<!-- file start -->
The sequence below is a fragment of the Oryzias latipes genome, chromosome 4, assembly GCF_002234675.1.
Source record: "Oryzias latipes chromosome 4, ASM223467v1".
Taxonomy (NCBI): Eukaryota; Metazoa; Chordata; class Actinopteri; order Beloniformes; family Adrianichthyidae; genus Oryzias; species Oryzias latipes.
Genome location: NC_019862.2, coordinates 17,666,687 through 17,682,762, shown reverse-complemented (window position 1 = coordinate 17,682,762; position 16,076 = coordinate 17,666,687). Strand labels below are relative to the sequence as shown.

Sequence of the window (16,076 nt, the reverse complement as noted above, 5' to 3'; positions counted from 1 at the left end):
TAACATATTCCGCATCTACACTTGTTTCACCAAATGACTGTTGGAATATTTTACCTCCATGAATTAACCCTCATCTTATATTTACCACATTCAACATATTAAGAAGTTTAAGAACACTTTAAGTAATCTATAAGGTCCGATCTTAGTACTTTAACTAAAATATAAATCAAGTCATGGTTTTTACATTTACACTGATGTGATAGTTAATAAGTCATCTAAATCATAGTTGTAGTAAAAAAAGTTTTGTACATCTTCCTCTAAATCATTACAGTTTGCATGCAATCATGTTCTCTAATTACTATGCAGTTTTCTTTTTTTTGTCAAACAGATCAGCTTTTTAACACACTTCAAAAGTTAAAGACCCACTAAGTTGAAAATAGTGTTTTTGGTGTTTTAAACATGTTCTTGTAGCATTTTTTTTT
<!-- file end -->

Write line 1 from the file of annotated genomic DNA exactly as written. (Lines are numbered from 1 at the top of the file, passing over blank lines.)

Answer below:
The sequence below is a fragment of the Oryzias latipes genome, chromosome 4, assembly GCF_002234675.1.